Documentary ‘For Ahkeem’ Screens Nov. 11 at St. Louis Film Festival

The new documentary “For Ahkeem” follows 17-year-old Daje Shelton after she has been expelled from her public high school in North St. Louis and is sent to the court-supervised Innovative Concept Academy by Judge Jimmie Edwards.

Scene from "For Ahkeem"

“For Ahkeem”

The film is part of the free program “Mean Streets: Viewing the Divided City Through the Lens of Film and Television” at the St. Louis International Film Festival. “Mean Streets” is presented by Washington University Libraries, Washington University’s Sam Fox School’s College of Architecture and Graduate School of Architecture & Urban Design, Cinema St. Louis and the Missouri History Museum.

“Mean Streets” is made possible through the generous funding of the Missouri Humanities Council and is part of “The Divided City” initiative, a joint project of Washington University’s Center for the Humanities and the College of Architecture and Graduate School of Architecture & Urban Design. “The Divided City” is funded by the Andrew W. Mellon Foundation.

“For Ahkeem” screens at 7 p.m. Saturday, Nov. 11, at the Missouri History Museum. Co-directors Jeremy Levine and Landon Van Soest, producer Jeff Truesdell, field producer Brad Rayford, and subject Shelton will participate in a Q&A after the film.

We spoke with Truesdell, a writer for People magazine and a St. Louis resident, about the documentary. He wrote about the Innovative Concept Academy and Edwards in 2011 for People. This interview was edited for length and clarity.

How did the film develop from a People magazine story into a documentary?

I was fascinated by the efforts of the St. Louis Circuit Court and St. Louis Public Schools to try to create a second chance opportunity for kids who were being booted out of public schools out of zero-tolerance policies. Those were the kids who lose their way oftentimes on the path toward graduation and fall into what we’ve come to know as the school to prison pipeline.

When I finished the article, I knew that there was a much larger story to be told. I was fortunate to partner with a team of New York-based filmmakers (Jeremy Levine and Landon Van Soest ) who came to town and agreed with me that this was a story that they wanted to tell.

While we were filming several kids in the school and searching for the right candidate to help us illustrate their experiences, one young lady, Daje Shelton, emerged front and center with a story that we felt was incredibly compelling.

She is so open and eloquent about her life.

She is remarkable. She was not initially one of the students we were following. As we began the process we pulled aside about two dozen kids one at a time off-camera to sit and talk with them about their lives, their dreams and what it was that caused them to be in this alternative high school.

On one of those instances we were at someone’s house on a Friday night. Two girls were sitting in the bedroom braiding hair and as the cameras were rolling, Daje Shelton walked in the room. She plopped down on the bed and then something happened where she revealed that she had been shot. It wasn’t a recent injury; it was just something that had happened to her. And the response of the girls was so casual and normal that I think we all responded with a sense of “Wow, what is going on here?”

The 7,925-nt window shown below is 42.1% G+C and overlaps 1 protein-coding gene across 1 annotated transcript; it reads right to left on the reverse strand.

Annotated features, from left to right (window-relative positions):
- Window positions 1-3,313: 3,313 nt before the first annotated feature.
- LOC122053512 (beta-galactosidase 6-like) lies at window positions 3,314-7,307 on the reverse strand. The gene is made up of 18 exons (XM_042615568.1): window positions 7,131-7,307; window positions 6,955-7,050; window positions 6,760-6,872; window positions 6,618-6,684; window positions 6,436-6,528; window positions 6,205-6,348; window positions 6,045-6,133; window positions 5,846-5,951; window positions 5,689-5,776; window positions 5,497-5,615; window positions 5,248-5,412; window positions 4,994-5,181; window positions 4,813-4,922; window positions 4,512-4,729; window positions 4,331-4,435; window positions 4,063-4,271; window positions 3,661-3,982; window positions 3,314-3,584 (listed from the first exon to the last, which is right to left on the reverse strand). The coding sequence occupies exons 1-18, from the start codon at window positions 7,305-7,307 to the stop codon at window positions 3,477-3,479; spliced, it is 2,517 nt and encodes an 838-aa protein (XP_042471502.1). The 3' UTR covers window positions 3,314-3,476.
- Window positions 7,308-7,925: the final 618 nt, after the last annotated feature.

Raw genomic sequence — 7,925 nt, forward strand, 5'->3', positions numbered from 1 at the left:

Then about six months into the filming process, which had begun in October 2013, things began to happen in her life, choices that she was making, things happening around her that made us think, OK, this is our story. We wanted to follow her and spend time with her, and she became this incredibly relatable protagonist.

During the filming of the movie, Michael Brown was shot and killed. How did you decide to let that be part of the story? The shooting of Michael Brown in Ferguson in late summer of 2014 happened a year into our filming. We were already in place because it was the start of Daje Shelton’s senior year. It struck us instantly as an immediate echo of the way Daje and her peers saw themselves, their potential, their opportunities, their future.

What has been the audience reaction to the film? We have be fortunate to share this film with audiences of court personnel, educators, academics, social justice advocates, and high school students, not just in St. Louis but all around the country. The response is always so supportive. Educators see the film, and they tell us what they see is the number of people it takes to make a difference in the life of each child.

We had an incredible opportunity to share this film with inmates at a male correctional facility. When the lights came up, the room was full of tears because these men recognized themselves in her story. They recognized that there were people in her life that refused to give up on her even when she wanted to give up on herself. Even more than that, they saw themselves as the disembodied voice of her high school boyfriend calling from jail and reaching out to wives, girlfriends, mothers, and grandmothers, and they realized, perhaps for the first time, some of the damage they had done in the lives of others.

For more about “Mean Streets,” visit the What’s New blog.

About the author